Intravenous Cosyntropin in the Management of a Post-Dural Puncture Headache

Intravenous Cosyntropin in the Management of a Post-Dural Puncture Headache

Ann-Marie Surette, MD1, Robert Herreria, MD2,  Laura Morello, MDUniversity of Connecticut School of Medicine, Farmington, CT  2St. Francis Hospital and Medical Center, Hartford, CT

INTRODUCTION

Post-dural puncture headache (PDPH) is the most common complication following labor neuraxial anesthesia. While epidural blood patch (EBP) is the most effective treatment, a subset of patients will refuse or have an absolute contraindication.

It is important to provide alternative treatment options for patients with PDPH. One pharmacologic treatment option is cosyntropin, a synthetic adrenocorticotropic hormone (ACTH).

 

CASE DESCRIPTION

31 yo G1 P0000 at 41 weeks for induction of labor due to late-term pregnancy.

 

Labor course:

  • dinoprostone
  • oxytocin

 

Epidural placement:

  • multiple attempts by resident and attending
  • successful placement at L3-L4 with adequate pain relief
    ● no accidental dural puncture
  • multiple boluses with poor pain control

 

Cesarean section:

  • multiple attempts to perform spinal
  • multiple attempts to place epidural
  • clear fluid obtained from Tuohy needle at L3-L4 → injected 1.8ml of 0.75% hyperbaric bupivacaine
  • no surgical anesthesia obtained
  • general anesthesia required

POD1:

  • severe 10/10, positional headache (HA)→ occipital with radiation to the neck
  • IV hydration, oral analgesics, and oral Fioricet
  • refused EBP due to prior neuraxial difficulty
  • 750mcg IV cosyntropin in 1L normal saline over 1 hour
  • within 4 hours, visual analogue scale (VAS) score 5/10 with improved functional status

POD2:

  • increase in HA, VAS scores 6-7/10
  • no change in functional status

POD3:

  • improvement in HA, VAS scores 5/10
    POD4:
  • discharged home, no subsequent ED visits/treatment

 

DISCUSSION

Cosyntropin: analog of the first 24 amino acids of ACTH

  • same hormonal activity, less antigenicity

Mechanism of action:

  • increased aldosterone secretion
  • promotion of dural edema→ overlap of puncture site
  • increased CSF production through active Na+ transport
  • release of brain B-endorphins

 

Multiple case reports have been published showing a benefit of cosyntropin in PDPH management. RCTs are inconclusive.

 

Rucklidge 2004: 18 women with PDPH, IM ACTH vs. IM saline.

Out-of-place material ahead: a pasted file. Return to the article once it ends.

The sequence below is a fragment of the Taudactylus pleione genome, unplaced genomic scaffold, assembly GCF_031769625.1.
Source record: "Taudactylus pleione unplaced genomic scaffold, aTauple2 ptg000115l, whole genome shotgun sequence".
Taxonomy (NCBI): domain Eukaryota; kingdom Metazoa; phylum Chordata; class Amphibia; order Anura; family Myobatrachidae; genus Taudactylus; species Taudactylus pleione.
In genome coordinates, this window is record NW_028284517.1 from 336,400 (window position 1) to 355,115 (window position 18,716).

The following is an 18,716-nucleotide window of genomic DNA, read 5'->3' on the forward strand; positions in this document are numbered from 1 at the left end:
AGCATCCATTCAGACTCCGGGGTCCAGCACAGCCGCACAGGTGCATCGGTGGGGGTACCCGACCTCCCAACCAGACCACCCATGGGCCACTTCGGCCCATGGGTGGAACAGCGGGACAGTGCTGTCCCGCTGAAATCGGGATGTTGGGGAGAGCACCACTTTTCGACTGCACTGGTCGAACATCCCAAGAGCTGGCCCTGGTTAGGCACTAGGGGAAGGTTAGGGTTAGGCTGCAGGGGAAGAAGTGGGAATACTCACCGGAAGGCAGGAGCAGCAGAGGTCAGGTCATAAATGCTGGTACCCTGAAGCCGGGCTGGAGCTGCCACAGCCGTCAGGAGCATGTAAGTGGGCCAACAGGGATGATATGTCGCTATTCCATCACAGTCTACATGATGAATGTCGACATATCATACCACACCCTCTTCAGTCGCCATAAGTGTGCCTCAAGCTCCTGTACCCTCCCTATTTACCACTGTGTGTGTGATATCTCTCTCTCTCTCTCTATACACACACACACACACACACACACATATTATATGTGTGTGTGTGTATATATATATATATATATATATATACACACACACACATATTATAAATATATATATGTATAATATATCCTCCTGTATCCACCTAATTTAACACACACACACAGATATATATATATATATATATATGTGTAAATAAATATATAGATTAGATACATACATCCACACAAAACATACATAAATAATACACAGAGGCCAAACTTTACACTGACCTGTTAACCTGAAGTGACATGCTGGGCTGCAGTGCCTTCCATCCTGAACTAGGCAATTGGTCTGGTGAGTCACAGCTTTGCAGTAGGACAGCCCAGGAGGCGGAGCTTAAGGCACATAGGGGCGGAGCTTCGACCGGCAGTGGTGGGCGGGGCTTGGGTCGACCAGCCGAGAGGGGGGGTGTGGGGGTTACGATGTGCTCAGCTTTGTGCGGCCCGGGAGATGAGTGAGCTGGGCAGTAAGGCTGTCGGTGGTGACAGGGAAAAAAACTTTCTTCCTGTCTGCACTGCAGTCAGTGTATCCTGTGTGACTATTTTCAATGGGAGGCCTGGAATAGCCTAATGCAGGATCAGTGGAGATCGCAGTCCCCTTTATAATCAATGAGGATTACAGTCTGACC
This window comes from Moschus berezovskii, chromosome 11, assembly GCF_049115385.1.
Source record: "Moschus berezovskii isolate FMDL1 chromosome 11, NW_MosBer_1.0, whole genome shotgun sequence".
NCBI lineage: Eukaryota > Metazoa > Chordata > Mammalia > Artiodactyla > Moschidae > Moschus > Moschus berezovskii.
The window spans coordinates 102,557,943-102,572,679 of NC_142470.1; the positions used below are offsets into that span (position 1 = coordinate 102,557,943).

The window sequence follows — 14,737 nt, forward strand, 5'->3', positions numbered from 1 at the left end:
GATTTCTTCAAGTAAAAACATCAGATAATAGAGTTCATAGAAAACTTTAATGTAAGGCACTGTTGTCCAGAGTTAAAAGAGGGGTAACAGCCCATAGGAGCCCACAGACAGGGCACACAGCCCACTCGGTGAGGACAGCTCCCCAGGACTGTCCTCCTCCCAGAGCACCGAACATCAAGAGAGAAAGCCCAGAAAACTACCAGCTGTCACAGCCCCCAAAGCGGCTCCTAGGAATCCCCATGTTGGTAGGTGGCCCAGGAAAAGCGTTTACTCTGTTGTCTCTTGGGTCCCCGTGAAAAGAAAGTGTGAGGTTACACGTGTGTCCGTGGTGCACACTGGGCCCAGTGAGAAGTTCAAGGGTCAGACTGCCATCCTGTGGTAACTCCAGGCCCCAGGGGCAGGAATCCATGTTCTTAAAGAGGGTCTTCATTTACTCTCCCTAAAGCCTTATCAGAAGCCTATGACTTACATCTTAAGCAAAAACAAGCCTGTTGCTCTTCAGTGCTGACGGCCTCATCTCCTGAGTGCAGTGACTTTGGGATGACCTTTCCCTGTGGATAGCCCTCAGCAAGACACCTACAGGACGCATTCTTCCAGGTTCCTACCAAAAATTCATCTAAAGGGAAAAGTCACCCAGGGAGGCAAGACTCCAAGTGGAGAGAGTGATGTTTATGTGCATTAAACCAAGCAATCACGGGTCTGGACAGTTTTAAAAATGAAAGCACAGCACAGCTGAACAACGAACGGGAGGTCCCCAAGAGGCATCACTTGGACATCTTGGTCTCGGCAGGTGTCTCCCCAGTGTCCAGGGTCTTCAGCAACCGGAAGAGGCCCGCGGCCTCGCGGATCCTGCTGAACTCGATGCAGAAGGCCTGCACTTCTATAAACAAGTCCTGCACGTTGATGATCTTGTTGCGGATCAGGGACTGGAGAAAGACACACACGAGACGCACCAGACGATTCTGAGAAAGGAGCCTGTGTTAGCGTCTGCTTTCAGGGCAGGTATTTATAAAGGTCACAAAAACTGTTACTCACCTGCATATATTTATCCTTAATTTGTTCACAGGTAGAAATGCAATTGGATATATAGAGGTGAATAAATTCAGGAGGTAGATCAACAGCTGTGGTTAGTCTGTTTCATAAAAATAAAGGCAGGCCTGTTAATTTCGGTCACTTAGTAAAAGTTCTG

VAS scores: pre-treatment and at 6, 12, 24, 48 hrs.

  • Results: No difference in VAS scores or rescue EBP

eger 2012: 33 patients with PDPH, IV cosyntropin vs. IV caffeine. VAS scores: pre-treatment and at 60 and 120 minutes.

  • Results: No difference in efficacy rates or VAS scores

 

Hanling 2016: 28 patients with PDPH, IV cosyntropin vs. EBP.

VAS/function scores: pre-treatment and Days 0, 1, 3, 7.

  • Results: EBP superior on Day 1

Cosyntropin = EBP on Days 0, 3, 7

Hakim, 2010. Kaplan–Meier curves for the occurrence of postdural puncture headache (PDPH) in cosyntropin and control groups.

Hakim 2010:  90 women with accidental dural puncture, IV cosyntropin vs. placebo 30 minutes after vaginal delivery.  Assessed for HA and VAS scores every 8 hours.

  • Results: Significantly fewer patients in the cosyntropin group developed a PDPH or required an EBP

CONCLUSIONS

Additional research needs to be done before ACTH can be routinely recommended as a pharmacologic treatment of PDPH. RCTs:

  • small with overall high risk of bias
  • heterogenous data
  • different measured outcomes

Zeger 2012: no difference between cosyntropin and caffeine

  • risk of attrition bias
  • short followup times

Hanling 2016:

  • bimodal response to cosyntropin
  • multiple types of responders: early, late, non-responders
  • immediate response with later effect natural course

Hakim 2010:

  • largest RCT
  • cosyntropin is more effective as prophylaxis for PDPH

Questions: best delivery route, total dose, number of doses, and length of infusion.

 

REFERENCES

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